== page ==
The nation’s second-largest teachers union told Secretary Duncan on Monday that they’re “with” President Obama’s education agenda and eager to collaborate as long as education reform isn’t “done to” teachers. It was an encouraging message from the 1.4-million-member American Federation of Teachers (AFT), because reforming education in partnership with teachers has been this administration’s approach from the beginning.
Arne demonstrated his belief in that collaborative approach by sporting the same button that 2,000 teachers at a Washington, D.C., hotel were also wearing. “Do it WITH us, not TO us,” the button said.
“I think we have a chance to do something very, very special—together,” the Secretary told AFT President Randi Weingarten at the start of a Q and A with members in Washington for a series of workshops. “Great teachers are performing miracles every single day.”
Weingarten praised Duncan for getting discussions of reform beyond the “camp mentality.” For their part, she said, unions need to offer ideas, not be intransigent. Quoting AFT’s legendary president Albert Shanker, Weingarten reminded her members “you can’t beat something with nothing.”
Touching on charter schools and how to hold them accountable, the value of bilingual education in a globally competitive society, how he thinks schools should extend their hours to be community centers, and ways to retool federal education law, Arne took questions from AFT members from some of the nation’s largest urban school districts. (The AFT mostly represents educators in cities. Arne did a similar town hall recently with the larger National Education Association, which represents more than 3 million teachers elsewhere.)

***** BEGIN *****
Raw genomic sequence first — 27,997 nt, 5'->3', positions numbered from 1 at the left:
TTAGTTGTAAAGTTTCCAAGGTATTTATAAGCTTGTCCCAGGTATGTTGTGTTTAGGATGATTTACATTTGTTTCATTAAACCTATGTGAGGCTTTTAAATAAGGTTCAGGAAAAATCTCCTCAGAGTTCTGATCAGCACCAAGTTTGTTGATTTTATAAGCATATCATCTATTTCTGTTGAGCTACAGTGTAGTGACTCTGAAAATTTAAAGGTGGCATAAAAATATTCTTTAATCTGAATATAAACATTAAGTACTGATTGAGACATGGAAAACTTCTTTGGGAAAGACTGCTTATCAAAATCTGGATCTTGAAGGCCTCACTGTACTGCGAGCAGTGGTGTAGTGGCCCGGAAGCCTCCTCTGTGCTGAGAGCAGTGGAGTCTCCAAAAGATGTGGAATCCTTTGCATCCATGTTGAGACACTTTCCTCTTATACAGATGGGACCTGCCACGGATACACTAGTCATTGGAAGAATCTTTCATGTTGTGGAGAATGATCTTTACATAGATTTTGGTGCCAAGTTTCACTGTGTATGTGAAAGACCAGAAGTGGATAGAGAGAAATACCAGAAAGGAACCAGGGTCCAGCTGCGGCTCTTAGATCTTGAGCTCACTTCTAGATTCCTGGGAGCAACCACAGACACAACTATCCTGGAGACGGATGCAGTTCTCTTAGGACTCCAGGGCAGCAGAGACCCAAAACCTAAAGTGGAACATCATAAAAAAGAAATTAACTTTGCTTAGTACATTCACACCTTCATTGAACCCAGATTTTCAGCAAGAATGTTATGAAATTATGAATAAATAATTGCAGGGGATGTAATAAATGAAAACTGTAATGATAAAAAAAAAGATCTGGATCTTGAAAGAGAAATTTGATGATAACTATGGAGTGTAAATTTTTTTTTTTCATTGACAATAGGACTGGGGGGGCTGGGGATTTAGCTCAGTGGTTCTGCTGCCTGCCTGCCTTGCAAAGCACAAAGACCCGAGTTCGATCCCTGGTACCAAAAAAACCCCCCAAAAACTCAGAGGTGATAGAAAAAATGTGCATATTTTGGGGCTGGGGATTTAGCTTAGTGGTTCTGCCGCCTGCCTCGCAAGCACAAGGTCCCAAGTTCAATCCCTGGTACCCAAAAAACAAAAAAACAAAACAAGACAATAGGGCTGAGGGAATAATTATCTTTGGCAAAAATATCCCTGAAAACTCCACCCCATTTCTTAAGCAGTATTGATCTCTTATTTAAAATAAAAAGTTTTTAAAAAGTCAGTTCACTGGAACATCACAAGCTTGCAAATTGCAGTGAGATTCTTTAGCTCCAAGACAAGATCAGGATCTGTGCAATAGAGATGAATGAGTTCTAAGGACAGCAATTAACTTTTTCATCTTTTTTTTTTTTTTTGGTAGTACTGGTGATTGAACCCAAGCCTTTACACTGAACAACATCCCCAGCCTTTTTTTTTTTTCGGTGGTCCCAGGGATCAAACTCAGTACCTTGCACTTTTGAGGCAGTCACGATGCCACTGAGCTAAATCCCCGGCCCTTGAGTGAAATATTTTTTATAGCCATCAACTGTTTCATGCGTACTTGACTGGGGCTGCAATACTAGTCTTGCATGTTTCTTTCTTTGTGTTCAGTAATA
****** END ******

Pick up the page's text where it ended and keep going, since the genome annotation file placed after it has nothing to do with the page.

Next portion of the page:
Not all the Secretary’s ideas and stances were popular with AFT. He endured a smattering of boo’s and groans with a smile. His endorsement of paying teachers based on their performance—with their students’ achievement being just one factor in that calculation—earned applause when Duncan said the entire school should be rewarded if students are succeeding.
“What I’m really interested in is results,” Arne said. “Let’s not get ideological about this; let’s take what works and scale it up.”
Adults can only change students’ lives for the better if they get past their own “dysfunction.” And that goes for the Secretary of Education and policymakers in Washington, too.
“I can’t just talk about it,” Arne said. “I have to walk the walk.” And wear the button.